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Thompson says America must "unchoose" policies that have led to mass incarceration

Axinn says new data on campus rape will "allow students to see for themselves the full extent of this problem"

Frey says white population is growing in Detroit and other large cities


Susan Murphy to speak at U-M kickoff for data science initiative, Oct 6, Rackham

Andrew Goodman-Bacon, former trainee, wins 2015 Nevins Prize for best dissertation in economic history

Deirdre Bloome wins ASA award for work on racial inequality and intergenerational transmission

Bob Willis awarded 2015 Jacob Mincer Award for Lifetime Contributions to the Field of Labor Economics

Next Brown Bag

Monday, Oct 5 at noon, 6050 ISR
Colter Mitchell: Biological consequences of poverty

The Shifting Social and Economic Tides of Black America. 1950-1980

Publication Abstract

Allen, Walter R., and Reynolds Farley. 1986. "The Shifting Social and Economic Tides of Black America. 1950-1980." The Annual Review of Sociology , 12: 277-306.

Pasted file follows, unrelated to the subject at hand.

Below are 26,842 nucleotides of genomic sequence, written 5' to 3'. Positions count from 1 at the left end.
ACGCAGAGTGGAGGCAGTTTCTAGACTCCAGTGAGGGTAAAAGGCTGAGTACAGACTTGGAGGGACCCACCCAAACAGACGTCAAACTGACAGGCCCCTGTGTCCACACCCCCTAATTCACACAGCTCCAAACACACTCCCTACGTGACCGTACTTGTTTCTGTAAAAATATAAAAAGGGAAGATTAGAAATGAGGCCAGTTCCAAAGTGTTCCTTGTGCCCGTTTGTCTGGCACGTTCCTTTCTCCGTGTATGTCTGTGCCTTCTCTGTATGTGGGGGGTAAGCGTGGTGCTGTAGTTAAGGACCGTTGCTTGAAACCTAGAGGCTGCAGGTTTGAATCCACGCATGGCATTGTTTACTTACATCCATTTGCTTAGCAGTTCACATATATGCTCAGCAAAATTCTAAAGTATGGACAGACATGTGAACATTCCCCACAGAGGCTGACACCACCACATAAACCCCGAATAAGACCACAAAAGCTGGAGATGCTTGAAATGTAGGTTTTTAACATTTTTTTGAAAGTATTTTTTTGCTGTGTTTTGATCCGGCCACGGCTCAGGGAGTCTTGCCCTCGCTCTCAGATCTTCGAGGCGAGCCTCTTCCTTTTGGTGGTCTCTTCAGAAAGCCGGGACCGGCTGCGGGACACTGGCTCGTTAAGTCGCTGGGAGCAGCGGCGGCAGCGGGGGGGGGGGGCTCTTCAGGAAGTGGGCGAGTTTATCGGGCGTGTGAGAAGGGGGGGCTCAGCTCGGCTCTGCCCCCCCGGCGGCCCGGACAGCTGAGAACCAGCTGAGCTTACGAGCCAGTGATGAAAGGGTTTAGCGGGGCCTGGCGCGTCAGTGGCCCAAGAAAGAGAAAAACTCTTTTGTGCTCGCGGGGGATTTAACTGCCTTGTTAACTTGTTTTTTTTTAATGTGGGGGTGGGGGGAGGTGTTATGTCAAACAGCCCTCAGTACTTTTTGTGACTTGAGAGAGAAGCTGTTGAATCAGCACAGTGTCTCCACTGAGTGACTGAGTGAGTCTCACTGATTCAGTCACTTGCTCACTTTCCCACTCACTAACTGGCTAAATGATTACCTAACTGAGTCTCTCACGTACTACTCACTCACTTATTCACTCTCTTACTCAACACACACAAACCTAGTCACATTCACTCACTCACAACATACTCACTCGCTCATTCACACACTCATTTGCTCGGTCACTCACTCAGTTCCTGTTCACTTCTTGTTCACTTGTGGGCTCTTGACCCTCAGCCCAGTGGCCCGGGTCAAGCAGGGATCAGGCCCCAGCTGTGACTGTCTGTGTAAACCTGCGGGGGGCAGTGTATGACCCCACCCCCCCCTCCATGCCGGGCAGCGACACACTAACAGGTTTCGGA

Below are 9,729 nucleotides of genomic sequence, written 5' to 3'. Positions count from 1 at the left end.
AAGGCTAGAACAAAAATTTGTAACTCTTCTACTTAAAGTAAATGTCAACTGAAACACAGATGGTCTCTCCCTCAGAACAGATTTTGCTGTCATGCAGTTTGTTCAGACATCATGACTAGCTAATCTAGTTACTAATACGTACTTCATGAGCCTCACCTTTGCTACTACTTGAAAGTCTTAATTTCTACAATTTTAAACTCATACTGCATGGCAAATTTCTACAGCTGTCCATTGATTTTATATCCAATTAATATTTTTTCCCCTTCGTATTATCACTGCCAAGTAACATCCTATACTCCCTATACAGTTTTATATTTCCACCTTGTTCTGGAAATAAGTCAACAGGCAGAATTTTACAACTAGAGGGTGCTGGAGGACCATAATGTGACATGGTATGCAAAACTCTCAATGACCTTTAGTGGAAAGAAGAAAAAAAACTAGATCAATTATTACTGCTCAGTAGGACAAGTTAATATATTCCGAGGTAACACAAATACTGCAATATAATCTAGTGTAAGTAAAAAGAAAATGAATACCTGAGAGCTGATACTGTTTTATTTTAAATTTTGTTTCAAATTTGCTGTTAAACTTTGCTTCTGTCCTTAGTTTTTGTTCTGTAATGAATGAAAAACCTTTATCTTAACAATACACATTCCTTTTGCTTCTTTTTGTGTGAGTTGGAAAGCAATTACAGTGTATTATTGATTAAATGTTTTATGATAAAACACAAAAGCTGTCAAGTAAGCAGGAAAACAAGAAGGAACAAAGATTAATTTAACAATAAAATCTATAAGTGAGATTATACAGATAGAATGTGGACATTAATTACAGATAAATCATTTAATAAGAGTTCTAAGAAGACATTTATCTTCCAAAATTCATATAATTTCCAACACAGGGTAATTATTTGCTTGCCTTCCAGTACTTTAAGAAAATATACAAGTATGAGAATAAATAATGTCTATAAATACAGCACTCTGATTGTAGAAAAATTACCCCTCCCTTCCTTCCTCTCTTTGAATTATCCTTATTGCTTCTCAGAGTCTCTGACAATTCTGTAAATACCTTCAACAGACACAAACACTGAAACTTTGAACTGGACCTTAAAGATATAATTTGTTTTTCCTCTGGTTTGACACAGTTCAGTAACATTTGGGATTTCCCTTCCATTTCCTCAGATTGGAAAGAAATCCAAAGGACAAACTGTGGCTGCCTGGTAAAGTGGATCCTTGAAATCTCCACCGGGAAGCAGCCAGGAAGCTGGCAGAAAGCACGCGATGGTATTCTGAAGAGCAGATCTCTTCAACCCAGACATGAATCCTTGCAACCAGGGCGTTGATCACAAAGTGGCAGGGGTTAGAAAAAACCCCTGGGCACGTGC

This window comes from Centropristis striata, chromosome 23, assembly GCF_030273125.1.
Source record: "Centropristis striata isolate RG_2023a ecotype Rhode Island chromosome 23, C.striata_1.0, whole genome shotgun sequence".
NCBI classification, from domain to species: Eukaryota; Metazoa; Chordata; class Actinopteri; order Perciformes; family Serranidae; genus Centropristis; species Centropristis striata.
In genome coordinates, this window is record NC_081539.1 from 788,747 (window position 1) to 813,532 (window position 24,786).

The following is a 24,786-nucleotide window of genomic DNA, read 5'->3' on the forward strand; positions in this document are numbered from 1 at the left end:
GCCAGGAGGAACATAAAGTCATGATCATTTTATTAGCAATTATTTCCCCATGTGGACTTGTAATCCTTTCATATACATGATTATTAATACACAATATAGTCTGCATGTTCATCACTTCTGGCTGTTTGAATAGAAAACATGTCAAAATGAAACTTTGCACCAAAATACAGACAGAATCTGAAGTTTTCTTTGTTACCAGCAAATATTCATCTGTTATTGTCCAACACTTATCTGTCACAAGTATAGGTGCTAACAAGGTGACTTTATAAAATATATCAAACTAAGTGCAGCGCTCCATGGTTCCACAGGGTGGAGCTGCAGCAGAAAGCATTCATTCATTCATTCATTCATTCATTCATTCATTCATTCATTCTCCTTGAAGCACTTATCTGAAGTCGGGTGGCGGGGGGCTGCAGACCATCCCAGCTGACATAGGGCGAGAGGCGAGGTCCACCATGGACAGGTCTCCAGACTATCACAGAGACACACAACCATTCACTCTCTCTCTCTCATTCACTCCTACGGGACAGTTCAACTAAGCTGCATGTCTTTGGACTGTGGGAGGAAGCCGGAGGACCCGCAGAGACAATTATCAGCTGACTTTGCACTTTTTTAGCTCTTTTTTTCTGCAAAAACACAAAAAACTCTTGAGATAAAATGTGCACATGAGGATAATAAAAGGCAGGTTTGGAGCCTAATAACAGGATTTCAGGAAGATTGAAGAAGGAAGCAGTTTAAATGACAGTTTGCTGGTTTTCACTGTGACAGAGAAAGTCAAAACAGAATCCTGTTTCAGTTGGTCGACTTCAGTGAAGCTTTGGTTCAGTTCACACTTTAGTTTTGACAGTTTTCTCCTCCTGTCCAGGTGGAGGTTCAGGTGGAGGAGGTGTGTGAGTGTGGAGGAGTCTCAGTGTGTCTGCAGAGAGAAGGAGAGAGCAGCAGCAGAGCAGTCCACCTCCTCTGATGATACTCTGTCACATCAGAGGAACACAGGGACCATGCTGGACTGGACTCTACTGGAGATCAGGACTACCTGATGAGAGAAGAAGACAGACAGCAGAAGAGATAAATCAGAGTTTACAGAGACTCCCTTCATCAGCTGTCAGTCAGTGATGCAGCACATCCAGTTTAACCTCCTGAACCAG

This article examines significant demographic trends that illustrate the advances of many black Americans from 1954 to 1984. We also examine trends which indicate deterioration in the socioeconomic circumstances and life chances of a significant portion of the black population. The two competing trends in the status of black Americans (at one extreme an emerging black elite, at the other a growing black underclass) have been central in provocative debates about economics and race over the past decade. This article locates the debate in historical context, summarizing the work of early theorists on this issue. The article then uses US Census data to document changes from 1950- 1980 in occupational distribution, labor force participation, educational attainment, income and earnings, fertility and mortality rates, and family organizational patterns for black and whites. Using the political economy perspective, we argue that race and economic status are inexorably linked in this society. Shifts in the society's economic base coupled with historical (and contemporary) patterns of racial oppression explain the disproportionate concentration of blacks in the underclass. Sociologists are challenged to analyze the nexus of race and economics in America using early theoretical models and rigorous modern methodologies.

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